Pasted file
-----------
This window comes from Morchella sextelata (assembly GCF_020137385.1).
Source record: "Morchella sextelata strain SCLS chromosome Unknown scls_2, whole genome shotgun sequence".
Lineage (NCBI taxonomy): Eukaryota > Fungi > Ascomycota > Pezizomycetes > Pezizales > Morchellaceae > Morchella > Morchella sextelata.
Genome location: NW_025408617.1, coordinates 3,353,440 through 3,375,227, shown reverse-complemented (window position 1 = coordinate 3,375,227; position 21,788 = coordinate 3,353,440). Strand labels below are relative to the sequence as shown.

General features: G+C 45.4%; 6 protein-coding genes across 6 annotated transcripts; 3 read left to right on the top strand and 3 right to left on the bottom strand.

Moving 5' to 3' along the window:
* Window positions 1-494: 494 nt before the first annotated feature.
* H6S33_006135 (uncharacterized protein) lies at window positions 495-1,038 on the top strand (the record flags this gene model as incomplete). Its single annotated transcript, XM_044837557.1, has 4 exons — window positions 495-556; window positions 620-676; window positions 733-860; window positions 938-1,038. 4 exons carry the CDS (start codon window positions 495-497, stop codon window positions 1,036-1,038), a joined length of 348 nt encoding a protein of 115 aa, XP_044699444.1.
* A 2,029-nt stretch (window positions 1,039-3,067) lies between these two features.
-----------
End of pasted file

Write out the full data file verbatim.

This window comes from Morchella sextelata (assembly GCF_020137385.1).
Source record: "Morchella sextelata strain SCLS chromosome Unknown scls_2, whole genome shotgun sequence".
Lineage (NCBI taxonomy): Eukaryota > Fungi > Ascomycota > Pezizomycetes > Pezizales > Morchellaceae > Morchella > Morchella sextelata.
Genome location: NW_025408617.1, coordinates 3,353,440 through 3,375,227, shown reverse-complemented (window position 1 = coordinate 3,375,227; position 21,788 = coordinate 3,353,440). Strand labels below are relative to the sequence as shown.

General features: G+C 45.4%; 6 protein-coding genes across 6 annotated transcripts; 3 read left to right on the top strand and 3 right to left on the bottom strand.

Moving 5' to 3' along the window:
* Window positions 1-494: 494 nt before the first annotated feature.
* H6S33_006135 (uncharacterized protein) lies at window positions 495-1,038 on the top strand (the record flags this gene model as incomplete). Its single annotated transcript, XM_044837557.1, has 4 exons — window positions 495-556; window positions 620-676; window positions 733-860; window positions 938-1,038. 4 exons carry the CDS (start codon window positions 495-497, stop codon window positions 1,036-1,038), a joined length of 348 nt encoding a protein of 115 aa, XP_044699444.1.
* A 2,029-nt stretch (window positions 1,039-3,067) lies between these two features.